10.   Which is the equipment you've used in the past and keep till right now?

All C64 equipment I originally had has been broken down, so in the 2000's I scavenged for a few working C64's and disk drives, and those have fortunately worked for now. In 2008 I also got the 1541-Ultimate so the disk drives can rest for most of the time.

11.   How did you see the 'death' of the 8 bits and the C64? Do you still keep something from this back times (graphics, diskettes,etc)?

I do have diskettes from the old times, but they just contain games, not own creations. I'm not much interested in the nostalgic or sentimental side of any hardware platform, the C64 just happens to be my favorite 8-bit platform, with some very good games developed on it, and such a good set of hardware features that I'm still interested in
exploring it further.

12    Have you got any game you left aside? And why?

No finished games. In the year 2001 I started writing an overhead action/adventure called Detective Takashi, but cancelled that due to lack of inspiration. In fact I already had ideas for MW4 at that point, but they needed more time to mature.

13.   Do you think that people arrived at the top of the programming of the 64 or are there still other things to be dicovered?

I believe the individual tricks and limits of certain routines (scrolling, sprite multiplexing, VIC-II side effects etc.) have already been discovered, but the challenge is how you combine them in a given game project. Of course, not every C64 game even needs to push the machine to the absolute limit, but you can also get far with great
game design and atmosphere (for example as Joe Gunn or Knight'n'Grail proves.)

14.   How is the relationship amongst the people of Covent Bitops when you are preparing a title? You normally write the code. Do you organize all the work?

To tell the truth, Yehar has been inactive C64-wise a long time so for now Covert Bitops is pretty much a one-man team. However, music for MW3 and MW4 was done by people I knew from the tracked metal music
(MOD/XM) scene, but they weren't actual Covert Bitops members. In these cases people would just contribute music and I would arrange the finished pieces on C64 and select where they fit the game best.

15.   What made you dominate all the aspects, making programs, graphics and sound when producing a game?

Mainly this comes from the wish to learn all aspects of a C64 production, and because it's possible, at least to a degree, unlike on more powerful systems. Also, when we're talking about purely voluntary and hobbyist efforts, it's a way to ensure the least amount of hurt feelings: others don't get mad in case I'd have to reject some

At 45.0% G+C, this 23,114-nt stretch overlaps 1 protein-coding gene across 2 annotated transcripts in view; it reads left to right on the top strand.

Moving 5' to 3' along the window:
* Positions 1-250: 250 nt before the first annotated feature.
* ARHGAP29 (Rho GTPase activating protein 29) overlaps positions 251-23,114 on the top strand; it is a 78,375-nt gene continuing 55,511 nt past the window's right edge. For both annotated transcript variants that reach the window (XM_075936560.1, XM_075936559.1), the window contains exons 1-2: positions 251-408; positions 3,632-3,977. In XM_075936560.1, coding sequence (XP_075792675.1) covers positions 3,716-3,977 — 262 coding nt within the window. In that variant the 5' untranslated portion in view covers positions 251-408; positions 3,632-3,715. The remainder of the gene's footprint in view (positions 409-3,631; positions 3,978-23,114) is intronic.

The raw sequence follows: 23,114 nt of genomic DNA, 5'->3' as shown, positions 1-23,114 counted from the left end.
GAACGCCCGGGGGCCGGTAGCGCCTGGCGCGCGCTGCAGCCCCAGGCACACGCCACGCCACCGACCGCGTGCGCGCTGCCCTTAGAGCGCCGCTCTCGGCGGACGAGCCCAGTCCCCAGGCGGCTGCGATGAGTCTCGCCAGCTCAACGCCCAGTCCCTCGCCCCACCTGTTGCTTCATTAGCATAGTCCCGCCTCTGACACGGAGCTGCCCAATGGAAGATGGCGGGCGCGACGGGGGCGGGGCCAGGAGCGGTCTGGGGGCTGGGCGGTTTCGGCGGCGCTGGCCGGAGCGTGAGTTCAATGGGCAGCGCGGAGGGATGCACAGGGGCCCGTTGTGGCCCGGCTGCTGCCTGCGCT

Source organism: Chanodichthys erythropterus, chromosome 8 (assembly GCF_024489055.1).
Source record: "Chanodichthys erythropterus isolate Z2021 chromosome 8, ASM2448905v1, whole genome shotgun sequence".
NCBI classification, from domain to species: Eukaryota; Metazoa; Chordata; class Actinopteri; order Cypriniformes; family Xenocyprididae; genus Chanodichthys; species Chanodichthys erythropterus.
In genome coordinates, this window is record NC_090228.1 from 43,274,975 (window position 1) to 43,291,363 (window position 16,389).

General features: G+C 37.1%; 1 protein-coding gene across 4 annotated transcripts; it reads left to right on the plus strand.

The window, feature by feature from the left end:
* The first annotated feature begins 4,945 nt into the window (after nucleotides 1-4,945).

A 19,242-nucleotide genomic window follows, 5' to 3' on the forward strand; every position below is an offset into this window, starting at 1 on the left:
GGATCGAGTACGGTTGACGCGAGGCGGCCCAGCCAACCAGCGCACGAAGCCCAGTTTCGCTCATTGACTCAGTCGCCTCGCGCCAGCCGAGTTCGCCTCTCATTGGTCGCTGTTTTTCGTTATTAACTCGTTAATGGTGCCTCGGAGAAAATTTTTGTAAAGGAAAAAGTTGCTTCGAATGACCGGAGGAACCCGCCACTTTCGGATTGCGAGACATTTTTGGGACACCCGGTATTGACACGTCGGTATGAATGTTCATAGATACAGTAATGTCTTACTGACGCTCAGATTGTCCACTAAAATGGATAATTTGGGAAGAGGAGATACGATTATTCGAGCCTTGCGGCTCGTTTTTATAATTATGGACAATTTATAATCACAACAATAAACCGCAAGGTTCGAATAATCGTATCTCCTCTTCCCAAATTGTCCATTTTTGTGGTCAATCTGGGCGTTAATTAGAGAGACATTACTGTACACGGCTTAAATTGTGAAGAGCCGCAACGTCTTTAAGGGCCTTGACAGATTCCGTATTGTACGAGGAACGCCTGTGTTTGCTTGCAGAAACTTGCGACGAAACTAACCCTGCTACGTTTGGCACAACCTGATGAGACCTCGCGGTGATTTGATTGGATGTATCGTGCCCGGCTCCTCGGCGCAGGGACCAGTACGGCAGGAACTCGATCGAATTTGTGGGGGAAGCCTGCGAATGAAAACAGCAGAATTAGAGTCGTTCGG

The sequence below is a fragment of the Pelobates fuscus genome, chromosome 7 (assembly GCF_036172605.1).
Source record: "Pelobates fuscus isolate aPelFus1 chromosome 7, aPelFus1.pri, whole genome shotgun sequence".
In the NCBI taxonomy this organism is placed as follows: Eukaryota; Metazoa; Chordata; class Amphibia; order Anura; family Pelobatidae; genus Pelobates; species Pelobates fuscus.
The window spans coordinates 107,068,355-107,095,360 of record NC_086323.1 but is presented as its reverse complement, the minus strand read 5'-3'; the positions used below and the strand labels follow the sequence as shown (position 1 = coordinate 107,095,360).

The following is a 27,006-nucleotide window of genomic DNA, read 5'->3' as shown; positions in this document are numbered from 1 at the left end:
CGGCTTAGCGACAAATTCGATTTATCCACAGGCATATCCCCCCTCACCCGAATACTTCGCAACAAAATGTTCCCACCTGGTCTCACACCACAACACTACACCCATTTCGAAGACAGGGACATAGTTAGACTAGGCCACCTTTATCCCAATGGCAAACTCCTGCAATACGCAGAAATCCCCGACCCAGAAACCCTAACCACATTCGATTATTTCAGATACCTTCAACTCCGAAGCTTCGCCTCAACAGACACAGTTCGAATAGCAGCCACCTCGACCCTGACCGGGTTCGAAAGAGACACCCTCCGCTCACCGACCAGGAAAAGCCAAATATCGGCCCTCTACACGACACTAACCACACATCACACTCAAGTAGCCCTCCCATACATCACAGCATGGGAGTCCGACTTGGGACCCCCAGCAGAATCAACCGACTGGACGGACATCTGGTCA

contributions that didn't fit, and I don't get mad while waiting :) However, I know for a fact that I am not as good a graphician as a coder, and for that reason for example MW4's level graphics are not the absolute best they could be. We'll see what happens with Hessian in this regard, however it's still very early in the project as I'm just getting back to it after a break where I concentrated on a completely different project, an open source 3D game engine on the PC (see here: if interested)

16.   What is you major motivation when you make programs?

I believe it's split quite evenly between the wish to 1) accomplish something technically better than last time, and 2) to get to play your own game, tweak the gameplay, and tell a story (in case the game is story-driven)

17.   Which is your favourite lenguage when making programs?

There are several, so I can't pick just one. 
- Engine and framework programming on PC: C++
- Gameplay programming on PC: Anything but C++
- Quick and dirty crossdev tool programming: C
- Programming on C64: assembler :)

18.   What do you thing about the fact that after so many years, the scene of C64 is so active and they are even still producing new programs and videogames?

It is excellent. The amount of large and ambitious game projects (Knight'n'Grail, Prince of Persia conversion, Soulless) is actually picking up, and I'll have to catch up :)

19.   What do you think about the latest videogames for the big platforms? Do you think that the characteristic traits are lost?

Actually I find it funny that the basic mechanics are still pretty much the same: you move around, pick up things, shoot, and make multichoice decisions, but it's just dressed up in a much more fancy way. I know I have become less hardcore as a player so it doesn't bother me that games have also become less hardcore; today I
necessarily wouldn't want to find that I've locked myself out of victory 4 hours ago and have to start all over :) Some things do suck however, such as too much tutorials and handholding. Recently I've enjoyed playing Diablo 3 and the Mass Effect trilogy.

20.    Thank you for answering all the questions, would you like to add something...

Nothing to add for now..